In writing classes, particularly when it comes to grammar, we often get in a discussion over commas. While one throws up her hands and says, “Let the editor fix it,” another asks, “Tell me again where they go.”
It seems the comma is out to elude writers. Commas appear where they should, where they shouldn’t, and sometimes they don’t show up at all.
My brother likes to read, and one time when he was home for a visit, our conversation drifted to books and then to commas and when to use them. He said, half guessing, “Where we take a breath?”
He’s partly right, because we often do take a breath where there’s a comma, but that’s not the end of the matter.
A comma is your helper
Look at the lowly comma as a helper. If there were no commas, and we had one long complex sentence, the reader could become confused. In the University of Wisconsin’s A Short History of Commas, a staff writer says, “Punctuation marks got their start as a way of sorting out the confusion by, for example, breaking material into longer and shorter sections.”
Texts were “often read aloud or recited from memory by orators” and so the rule of placing commas wherever you’d take a breath can be traced back to the earliest days of reading and writing.
One of the Top 10 reasons for learning placement of commas, according to this website is: “It’s better than spending the rest of your life in a fog.”
If you feel in a fog about commas, you are not alone. Many writers struggle with punctuation, and so I offer examples for two common uses.
1. To Connect Clauses
A comma marks the end of a clause in a sentence like this one: “Mary and her husband went on a cruise, because that’s the kind of holiday they enjoy.”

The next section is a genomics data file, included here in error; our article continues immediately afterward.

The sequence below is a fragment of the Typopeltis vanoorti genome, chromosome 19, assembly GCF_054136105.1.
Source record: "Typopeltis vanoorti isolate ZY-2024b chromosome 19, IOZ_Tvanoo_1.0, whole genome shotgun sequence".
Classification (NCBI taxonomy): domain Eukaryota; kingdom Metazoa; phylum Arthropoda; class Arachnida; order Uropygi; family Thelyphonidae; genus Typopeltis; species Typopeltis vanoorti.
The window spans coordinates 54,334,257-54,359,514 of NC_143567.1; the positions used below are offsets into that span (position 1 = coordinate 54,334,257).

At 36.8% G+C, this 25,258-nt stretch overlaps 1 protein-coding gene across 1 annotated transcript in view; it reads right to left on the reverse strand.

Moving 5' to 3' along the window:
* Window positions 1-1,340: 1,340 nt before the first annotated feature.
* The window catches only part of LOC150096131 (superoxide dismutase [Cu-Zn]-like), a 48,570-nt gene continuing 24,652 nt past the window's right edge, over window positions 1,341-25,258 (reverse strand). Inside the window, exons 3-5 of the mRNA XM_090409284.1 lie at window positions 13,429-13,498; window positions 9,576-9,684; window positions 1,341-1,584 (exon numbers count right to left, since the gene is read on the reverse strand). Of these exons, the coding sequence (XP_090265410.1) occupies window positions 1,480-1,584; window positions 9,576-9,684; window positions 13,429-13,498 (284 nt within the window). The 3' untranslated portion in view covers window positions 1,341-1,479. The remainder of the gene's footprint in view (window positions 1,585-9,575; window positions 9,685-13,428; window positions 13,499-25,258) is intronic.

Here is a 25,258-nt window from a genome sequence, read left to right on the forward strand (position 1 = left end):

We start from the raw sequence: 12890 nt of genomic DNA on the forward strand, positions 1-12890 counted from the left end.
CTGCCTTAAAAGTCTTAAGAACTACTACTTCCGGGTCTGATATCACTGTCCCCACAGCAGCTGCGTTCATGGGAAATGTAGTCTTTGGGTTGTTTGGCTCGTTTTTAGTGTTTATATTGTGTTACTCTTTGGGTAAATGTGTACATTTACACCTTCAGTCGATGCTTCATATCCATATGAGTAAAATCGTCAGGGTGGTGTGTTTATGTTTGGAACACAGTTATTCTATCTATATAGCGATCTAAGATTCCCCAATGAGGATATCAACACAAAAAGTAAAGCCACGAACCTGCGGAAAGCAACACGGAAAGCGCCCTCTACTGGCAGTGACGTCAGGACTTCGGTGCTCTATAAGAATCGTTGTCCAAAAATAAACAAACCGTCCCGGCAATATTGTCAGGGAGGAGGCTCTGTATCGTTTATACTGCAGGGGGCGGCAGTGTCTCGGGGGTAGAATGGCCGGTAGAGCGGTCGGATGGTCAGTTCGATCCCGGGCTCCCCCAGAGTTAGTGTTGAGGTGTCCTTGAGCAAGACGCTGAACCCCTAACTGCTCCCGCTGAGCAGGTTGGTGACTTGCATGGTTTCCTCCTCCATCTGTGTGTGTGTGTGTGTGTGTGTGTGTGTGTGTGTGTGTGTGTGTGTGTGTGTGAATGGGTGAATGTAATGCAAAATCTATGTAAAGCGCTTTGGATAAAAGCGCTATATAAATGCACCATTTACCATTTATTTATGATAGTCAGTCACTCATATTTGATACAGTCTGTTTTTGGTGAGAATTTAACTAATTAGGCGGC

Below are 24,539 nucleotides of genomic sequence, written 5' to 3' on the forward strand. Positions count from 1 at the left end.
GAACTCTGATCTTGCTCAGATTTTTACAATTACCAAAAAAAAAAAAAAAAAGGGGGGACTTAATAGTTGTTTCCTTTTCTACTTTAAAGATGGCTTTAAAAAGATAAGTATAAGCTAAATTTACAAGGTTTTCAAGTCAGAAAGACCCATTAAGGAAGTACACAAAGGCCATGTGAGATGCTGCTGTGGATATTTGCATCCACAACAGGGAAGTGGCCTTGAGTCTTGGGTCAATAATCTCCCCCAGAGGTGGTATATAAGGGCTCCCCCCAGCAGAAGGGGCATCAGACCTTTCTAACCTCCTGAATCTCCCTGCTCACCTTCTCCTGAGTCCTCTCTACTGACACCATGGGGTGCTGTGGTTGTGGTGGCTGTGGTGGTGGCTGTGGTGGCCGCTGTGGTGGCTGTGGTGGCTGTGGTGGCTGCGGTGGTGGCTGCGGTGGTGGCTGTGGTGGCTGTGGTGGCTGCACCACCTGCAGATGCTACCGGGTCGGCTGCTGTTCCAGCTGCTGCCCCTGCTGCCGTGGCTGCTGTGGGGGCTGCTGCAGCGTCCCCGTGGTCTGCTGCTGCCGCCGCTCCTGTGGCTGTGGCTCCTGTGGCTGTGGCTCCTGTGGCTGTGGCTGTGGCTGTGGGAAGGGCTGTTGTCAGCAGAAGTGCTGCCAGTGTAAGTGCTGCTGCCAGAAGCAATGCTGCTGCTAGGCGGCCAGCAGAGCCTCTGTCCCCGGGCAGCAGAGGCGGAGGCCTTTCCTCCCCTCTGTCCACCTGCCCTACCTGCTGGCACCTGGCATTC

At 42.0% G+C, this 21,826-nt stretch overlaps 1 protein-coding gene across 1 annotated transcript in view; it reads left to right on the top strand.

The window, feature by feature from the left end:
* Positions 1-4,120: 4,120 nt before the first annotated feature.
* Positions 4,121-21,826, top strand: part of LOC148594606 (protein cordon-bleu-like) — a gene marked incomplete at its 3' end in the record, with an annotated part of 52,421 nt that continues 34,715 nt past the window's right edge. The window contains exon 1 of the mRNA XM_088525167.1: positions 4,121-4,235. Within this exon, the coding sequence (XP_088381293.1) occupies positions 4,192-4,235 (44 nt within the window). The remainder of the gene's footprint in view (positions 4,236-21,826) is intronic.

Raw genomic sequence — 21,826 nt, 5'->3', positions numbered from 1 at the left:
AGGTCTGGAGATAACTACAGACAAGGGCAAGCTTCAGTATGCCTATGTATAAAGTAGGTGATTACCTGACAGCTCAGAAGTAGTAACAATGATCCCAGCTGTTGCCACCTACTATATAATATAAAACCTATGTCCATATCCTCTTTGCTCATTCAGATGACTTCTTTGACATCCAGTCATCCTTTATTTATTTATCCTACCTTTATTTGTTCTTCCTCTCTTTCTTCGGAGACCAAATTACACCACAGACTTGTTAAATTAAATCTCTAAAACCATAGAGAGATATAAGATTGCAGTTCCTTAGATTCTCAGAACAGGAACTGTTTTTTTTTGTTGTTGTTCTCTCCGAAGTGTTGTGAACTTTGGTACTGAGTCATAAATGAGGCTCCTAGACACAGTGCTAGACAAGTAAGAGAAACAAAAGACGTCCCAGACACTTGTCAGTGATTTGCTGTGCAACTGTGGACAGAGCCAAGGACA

“Mary and her husband went on a cruise” is the first clause, and “because that’s the kind of holiday they enjoy” is the second clause. The two parts of the sentence are connected by a comma and the conjunction “because.” The second clause completes the sentence by giving the reason they take cruises.
2. Serial Commas
The comma appears in a list of items in this sentence: “I’m going on a holiday, and I will pack my beach towel, swimsuit and a good book.” See the comma after towel, but none after swimsuit? Newspapers, in their need to get as much advertising on their pages as possible, measure space by the column inch, and trying to save space, someone came up with the idea of dropping the comma before the last item on a list.
Try the sentence this way: “… a towel, swimsuit, and a good book.” The comma before the word “and” is commonly called the serial comma since it separates list items. In this list you could write “a towel, swimsuit and a good book” without any misunderstanding of the meaning.
The serial comma has sparked controversy among grammarians and writers—to drop it or leave it. Not everyone will agree, but I believe that the serial comma can most often be dropped, except if dropping it would cause confusion for the reader.
Where can I learn more?
So there you have it: two uses for the comma and a bit of education to clear some of the fog. To learn more about punctuation, and the comma in particular, here are two reliable grammar books: Practical Grammar and Checkmate.
If the comma still eludes you, take comfort in knowing that your editor can help.
Carolyn Wilker, editor, writing instructor, and author of Once Upon a Sandbox